Since becoming Japanese prime minister for a second time in 2012, Shinzō Abe has sought to remake Japan’s national security posture so that the country can play a more active role in international affairs. Abe’s reforms clearly constitute a transformational project, aimed at remoulding the fundamentals of Japanese strategic thinking. However, do Abe’s efforts constitute a coherent set of foreign and security policy principles or an “Abe Doctrine”? As Japan’s “chief diplomat,” Abe remains an ambiguous figure. Is he a nationalist ideologue bent on remilitarising Japan, a revisionist seeking to push Japan towards a radically new grand strategy, or a pragmatic realist seeking to gradually build up Japan’s strategic capabilities?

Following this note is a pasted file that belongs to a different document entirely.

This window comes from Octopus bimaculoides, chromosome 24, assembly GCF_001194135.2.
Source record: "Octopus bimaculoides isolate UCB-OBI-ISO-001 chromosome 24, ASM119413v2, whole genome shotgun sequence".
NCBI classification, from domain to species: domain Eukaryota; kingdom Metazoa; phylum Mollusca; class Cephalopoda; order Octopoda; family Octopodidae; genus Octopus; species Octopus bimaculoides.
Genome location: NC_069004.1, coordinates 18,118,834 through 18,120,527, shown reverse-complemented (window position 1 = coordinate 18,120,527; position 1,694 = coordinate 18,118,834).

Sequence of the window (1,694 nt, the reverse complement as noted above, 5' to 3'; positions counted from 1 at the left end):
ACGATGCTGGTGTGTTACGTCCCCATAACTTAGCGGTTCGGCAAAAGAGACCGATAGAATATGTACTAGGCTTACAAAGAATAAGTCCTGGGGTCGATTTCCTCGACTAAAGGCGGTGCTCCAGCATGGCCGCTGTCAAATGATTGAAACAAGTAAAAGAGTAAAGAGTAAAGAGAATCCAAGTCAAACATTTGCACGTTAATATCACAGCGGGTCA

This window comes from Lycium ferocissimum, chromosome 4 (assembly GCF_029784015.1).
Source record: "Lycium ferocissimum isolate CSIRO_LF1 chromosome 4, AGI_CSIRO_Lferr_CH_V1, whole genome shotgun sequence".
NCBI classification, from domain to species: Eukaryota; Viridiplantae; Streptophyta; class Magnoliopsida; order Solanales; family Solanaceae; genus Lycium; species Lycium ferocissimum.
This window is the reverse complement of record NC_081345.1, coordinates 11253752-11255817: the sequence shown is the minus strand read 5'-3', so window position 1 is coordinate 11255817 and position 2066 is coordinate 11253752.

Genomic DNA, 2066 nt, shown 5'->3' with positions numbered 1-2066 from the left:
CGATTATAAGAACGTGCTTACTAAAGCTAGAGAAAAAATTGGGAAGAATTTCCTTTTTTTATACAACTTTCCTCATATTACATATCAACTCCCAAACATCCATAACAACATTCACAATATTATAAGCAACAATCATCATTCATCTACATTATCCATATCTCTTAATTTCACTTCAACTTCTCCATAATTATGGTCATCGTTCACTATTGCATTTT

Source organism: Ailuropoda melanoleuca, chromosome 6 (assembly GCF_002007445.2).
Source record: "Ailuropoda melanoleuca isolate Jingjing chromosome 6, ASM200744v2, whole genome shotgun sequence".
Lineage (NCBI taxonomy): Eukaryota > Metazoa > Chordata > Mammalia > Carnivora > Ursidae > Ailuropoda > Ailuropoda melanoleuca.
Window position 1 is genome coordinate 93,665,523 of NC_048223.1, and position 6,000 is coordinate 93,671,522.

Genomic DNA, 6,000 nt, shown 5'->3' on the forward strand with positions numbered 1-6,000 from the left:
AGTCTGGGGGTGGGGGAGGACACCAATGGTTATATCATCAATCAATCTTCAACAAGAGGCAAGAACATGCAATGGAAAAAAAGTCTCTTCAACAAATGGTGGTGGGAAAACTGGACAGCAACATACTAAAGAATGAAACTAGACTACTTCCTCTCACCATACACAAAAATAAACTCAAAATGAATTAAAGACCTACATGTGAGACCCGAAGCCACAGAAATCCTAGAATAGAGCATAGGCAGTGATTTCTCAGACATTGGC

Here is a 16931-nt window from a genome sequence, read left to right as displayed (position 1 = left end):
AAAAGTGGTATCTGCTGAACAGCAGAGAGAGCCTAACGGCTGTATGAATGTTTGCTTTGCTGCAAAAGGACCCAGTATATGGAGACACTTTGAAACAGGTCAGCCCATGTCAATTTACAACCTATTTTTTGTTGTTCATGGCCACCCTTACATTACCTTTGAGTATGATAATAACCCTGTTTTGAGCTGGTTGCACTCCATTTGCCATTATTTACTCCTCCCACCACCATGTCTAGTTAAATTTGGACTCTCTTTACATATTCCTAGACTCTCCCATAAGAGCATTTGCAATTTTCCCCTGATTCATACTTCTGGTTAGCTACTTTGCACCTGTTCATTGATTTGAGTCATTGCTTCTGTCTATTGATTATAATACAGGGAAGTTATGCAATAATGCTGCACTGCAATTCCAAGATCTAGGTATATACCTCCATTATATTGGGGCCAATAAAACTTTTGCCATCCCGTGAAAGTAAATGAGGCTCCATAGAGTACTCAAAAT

David Envall is a research fellow in the Department of International Relations at the Coral Bell School of Asia Pacific Affairs, ANU. In addition to having worked as a copy editor and corporate editor/writer, David has formerly held appointments teaching Japanese foreign relations at Tokyo International University and politics at La Trobe University. His research covers Japanese politics and foreign policy, US-Japan relations, and international security in the Asia-Pacific. His book, Japanese Diplomacy: The Role of Leadership (SUNY Press, 2015), examines the role played by Japanese prime ministers in the conduct of the country’s foreign and security policy-making.